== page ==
Most people do not realize that when a person’s function is replaced with a machine we lose body language. When we interact with equipment, we engage in the dynamics of a conversation. It may be a one-way or mostly one-sided conversation, but still, it’s a conversation, one in which information is transferred. The important thing to remember is that the equipment lacks the communicative nuance that a person would bring to the conversation—something can be missing, and we need to at least be conscious of that.
When a person is on-site he is hearing with more than just what a stick measures. That’s easily forgotten as we move toward greater and greater automation and remote monitoring.
When I was first working in the oil and gas industry I toured a basic well site outside of Abilene. The person giving the tour emphasized all the information that the person who maintains the well ingests when he is on-site every day. It was so much more than just levels. He inspected the line, checked the levels and pressures, listen to the sound of the equipment. He absorbs and processes the health of the site with all of his senses. That is difficult to duplicate with a machine. However, a machine can monitor and report 24/7/365 in greater detail and can monitor specific critical points often better than a person can even when that person is on-site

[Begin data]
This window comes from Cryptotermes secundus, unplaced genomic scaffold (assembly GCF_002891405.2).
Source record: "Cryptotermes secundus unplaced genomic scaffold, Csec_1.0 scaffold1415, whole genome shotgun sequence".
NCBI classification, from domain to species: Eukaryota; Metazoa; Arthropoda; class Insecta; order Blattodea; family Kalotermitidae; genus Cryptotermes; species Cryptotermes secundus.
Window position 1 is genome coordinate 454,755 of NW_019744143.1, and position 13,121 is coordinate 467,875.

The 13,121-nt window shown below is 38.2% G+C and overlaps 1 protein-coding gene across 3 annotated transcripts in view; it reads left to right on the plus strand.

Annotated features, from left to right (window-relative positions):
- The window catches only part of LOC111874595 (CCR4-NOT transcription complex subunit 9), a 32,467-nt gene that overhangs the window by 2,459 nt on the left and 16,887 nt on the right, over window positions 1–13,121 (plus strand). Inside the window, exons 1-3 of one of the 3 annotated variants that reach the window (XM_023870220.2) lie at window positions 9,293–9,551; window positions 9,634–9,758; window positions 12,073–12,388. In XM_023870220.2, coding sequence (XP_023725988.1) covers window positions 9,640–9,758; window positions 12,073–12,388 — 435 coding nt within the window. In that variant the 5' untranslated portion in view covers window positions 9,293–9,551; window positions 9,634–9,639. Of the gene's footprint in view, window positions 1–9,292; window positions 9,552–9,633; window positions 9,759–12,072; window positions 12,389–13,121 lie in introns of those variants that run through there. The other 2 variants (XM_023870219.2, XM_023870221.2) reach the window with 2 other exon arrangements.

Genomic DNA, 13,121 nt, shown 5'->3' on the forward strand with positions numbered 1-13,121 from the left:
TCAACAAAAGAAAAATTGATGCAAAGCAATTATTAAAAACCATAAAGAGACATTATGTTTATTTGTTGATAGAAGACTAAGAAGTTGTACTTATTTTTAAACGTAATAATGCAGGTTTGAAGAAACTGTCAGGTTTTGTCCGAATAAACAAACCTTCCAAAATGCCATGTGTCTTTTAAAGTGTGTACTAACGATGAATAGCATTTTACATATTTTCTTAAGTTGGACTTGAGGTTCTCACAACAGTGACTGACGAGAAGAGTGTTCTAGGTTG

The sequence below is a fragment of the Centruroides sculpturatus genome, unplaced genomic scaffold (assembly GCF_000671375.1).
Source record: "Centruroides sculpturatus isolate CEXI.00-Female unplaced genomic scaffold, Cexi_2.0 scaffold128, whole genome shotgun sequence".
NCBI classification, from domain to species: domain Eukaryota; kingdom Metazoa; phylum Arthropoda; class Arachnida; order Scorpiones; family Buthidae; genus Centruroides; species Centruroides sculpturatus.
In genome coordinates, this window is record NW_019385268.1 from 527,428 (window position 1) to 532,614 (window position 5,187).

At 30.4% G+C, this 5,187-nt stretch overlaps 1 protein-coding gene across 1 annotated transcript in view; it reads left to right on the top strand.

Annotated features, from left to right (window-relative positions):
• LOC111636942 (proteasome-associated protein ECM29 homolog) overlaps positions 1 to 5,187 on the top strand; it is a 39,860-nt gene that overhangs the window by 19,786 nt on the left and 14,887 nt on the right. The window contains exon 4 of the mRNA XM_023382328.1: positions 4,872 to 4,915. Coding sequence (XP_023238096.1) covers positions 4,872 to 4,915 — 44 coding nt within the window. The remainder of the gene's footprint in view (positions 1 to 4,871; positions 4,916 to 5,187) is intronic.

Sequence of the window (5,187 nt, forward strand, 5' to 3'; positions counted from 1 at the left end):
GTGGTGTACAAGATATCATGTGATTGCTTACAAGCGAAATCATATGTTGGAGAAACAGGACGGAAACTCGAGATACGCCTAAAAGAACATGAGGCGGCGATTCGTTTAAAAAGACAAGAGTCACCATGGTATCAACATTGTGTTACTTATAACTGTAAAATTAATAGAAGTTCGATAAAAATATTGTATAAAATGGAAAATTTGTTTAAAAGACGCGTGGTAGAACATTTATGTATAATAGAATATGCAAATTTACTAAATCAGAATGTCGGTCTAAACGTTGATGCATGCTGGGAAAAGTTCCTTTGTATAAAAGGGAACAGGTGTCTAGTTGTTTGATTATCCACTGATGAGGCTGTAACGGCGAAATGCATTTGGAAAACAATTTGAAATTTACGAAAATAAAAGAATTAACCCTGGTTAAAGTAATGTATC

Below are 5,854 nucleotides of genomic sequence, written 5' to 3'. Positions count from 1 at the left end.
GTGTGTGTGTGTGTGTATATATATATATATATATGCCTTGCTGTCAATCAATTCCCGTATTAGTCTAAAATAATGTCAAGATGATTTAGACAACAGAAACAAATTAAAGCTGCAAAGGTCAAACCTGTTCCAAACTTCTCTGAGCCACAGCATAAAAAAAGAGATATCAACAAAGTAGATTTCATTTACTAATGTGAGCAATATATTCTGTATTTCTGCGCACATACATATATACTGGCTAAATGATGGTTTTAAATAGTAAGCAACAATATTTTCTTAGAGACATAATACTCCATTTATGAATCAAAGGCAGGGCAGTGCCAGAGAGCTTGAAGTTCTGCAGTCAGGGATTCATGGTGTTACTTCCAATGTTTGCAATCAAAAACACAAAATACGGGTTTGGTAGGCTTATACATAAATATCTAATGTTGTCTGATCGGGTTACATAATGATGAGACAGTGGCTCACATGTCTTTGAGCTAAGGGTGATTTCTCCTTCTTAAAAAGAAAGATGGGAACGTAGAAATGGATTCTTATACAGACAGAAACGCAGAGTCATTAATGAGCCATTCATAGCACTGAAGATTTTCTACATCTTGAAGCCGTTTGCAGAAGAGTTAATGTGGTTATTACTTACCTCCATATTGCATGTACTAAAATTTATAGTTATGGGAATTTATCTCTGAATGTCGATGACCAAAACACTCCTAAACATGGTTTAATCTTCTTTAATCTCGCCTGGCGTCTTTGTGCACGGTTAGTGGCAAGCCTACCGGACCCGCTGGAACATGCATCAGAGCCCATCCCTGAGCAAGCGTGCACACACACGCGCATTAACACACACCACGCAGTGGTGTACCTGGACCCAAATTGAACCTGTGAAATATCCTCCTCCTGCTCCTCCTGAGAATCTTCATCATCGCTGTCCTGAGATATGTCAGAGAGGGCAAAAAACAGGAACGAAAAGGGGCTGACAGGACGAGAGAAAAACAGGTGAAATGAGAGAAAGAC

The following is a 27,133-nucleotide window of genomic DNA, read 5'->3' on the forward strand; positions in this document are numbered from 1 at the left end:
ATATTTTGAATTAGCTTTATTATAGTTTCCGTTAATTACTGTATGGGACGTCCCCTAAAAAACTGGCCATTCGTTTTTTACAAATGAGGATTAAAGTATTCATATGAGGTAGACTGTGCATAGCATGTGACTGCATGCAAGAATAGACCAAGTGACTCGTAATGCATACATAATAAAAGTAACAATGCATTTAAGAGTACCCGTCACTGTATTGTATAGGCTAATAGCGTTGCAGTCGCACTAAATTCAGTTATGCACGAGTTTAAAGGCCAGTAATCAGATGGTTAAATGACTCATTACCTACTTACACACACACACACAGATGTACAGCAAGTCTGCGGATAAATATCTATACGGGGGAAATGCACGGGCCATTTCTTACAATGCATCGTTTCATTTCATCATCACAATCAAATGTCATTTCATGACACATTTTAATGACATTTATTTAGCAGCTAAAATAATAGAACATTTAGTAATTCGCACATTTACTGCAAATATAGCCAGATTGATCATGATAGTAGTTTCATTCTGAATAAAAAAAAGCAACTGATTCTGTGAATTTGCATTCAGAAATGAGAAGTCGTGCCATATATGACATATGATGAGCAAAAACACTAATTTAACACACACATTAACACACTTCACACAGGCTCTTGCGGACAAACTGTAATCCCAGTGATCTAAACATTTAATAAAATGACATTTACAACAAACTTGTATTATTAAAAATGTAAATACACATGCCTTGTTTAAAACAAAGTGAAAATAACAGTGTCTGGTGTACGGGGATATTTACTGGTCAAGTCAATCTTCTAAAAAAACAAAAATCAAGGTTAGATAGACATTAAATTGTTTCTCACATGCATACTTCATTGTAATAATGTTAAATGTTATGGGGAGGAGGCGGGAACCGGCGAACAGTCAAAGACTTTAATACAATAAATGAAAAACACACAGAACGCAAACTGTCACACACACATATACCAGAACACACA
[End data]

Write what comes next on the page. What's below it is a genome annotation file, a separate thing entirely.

When we introduce technology we must deal with the fact that we cannot act behaviorally as if we are meeting in person or engaging with the human element. This is true in the digital oilfield as well. We must adapt our processes to integrate the immediate, accurate, specific information that is available to us using digital methods while we don’t compromise the valuable information that a person can gather and receive instinctively.